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Best Heat Dispersion?


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#1
The_Shadow_630

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Ok, which disperses heat better in a CPU cooling fan regardless of type, style, or socket? Copper or Aluminum? Iam looking into some cooling options for my computer and am just curious which generally works better if that is the only thing different. For instance, thermal compound, fan type, fan size, fan speed, etc. are all the same but the only difference is that one is may of aluminum and the other is made of copper. Which would you suggest?
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#2
warriorscot

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Well Copper has better thermal conductivity so between two identical coolers the copper one will be better, copper is more expensive and heavier though so you need to balance that out with the need for better cooling and an aluminium could cool better than a copper heatsink because it could be better designed and its lighter weight means it can have more/larger fins thus making it the superior cooler so you really have to read through reviews to see what cooler is superior.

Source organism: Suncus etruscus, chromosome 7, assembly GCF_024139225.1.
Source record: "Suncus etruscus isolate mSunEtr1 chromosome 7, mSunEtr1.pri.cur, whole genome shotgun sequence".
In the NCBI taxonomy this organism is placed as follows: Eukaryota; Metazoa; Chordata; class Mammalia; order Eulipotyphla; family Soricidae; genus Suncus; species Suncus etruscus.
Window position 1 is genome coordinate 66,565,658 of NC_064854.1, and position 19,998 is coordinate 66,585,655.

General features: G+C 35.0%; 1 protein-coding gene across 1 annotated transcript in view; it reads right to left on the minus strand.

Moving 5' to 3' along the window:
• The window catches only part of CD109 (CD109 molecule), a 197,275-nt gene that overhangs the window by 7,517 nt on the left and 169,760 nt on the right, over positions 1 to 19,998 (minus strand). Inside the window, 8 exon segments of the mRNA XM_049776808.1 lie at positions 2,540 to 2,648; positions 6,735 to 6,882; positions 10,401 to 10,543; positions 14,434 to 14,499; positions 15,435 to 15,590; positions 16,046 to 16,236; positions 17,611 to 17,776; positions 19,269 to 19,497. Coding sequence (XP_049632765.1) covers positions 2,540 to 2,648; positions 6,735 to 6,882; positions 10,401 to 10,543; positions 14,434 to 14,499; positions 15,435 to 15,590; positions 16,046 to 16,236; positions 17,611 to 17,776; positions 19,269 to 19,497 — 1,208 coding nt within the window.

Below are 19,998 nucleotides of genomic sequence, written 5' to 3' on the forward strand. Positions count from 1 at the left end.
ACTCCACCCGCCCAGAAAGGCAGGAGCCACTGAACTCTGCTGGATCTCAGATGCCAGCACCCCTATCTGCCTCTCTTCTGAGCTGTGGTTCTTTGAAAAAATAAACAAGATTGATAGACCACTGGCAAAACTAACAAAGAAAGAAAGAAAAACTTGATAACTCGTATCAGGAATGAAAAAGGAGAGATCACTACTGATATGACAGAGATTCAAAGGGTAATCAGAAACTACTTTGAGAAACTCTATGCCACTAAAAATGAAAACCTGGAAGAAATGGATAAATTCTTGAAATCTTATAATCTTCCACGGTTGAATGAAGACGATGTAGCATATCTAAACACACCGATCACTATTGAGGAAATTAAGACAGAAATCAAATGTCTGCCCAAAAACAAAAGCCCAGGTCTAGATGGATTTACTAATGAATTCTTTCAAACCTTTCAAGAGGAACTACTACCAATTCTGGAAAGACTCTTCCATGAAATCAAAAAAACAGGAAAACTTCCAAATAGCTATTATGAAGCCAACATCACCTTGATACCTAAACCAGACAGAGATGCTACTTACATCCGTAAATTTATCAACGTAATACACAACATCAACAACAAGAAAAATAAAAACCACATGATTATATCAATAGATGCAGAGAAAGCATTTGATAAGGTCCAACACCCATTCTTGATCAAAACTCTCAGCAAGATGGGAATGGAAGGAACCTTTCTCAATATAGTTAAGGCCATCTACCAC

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#3
The_Shadow_630

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Well, this is the one I was loking at

http://www.tigerdire...e...0&CatId=795

this and it's copper cousin. This aluminum one is about $13 whereas its copper cousin is $40. Just did not know if it was really all that worth the price difference or if I should go with a different design for a similar price. Like a heatpipe design or something liek that. Still deciding though. Any suggestions?
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#4
AnthonyJ

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what socket are you running on? i take it you on a 478/754/939/940 ?
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#5
The_Shadow_630

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Yeah, I checked to make sure the socket was right. Mine is currently a 478. I am considering some other cooling options also hoping ot maybe find a multi socket fan that I would be able to keep when i eventually move to a socket 775. That is not really an issue though at this moment seeing as it will not be for a while.

Edited by The_Shadow_630, 25 April 2007 - 08:18 AM.

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#6
AnthonyJ

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Yeah, I checked to make sure the socket was right. Mine is currently a 478. I am considering some other cooling options also hoping ot maybe find a multi socket fan that I would be able to keep when i eventually move to a socket 775. That is not really an issue though at this moment seeing as it will not be for a while.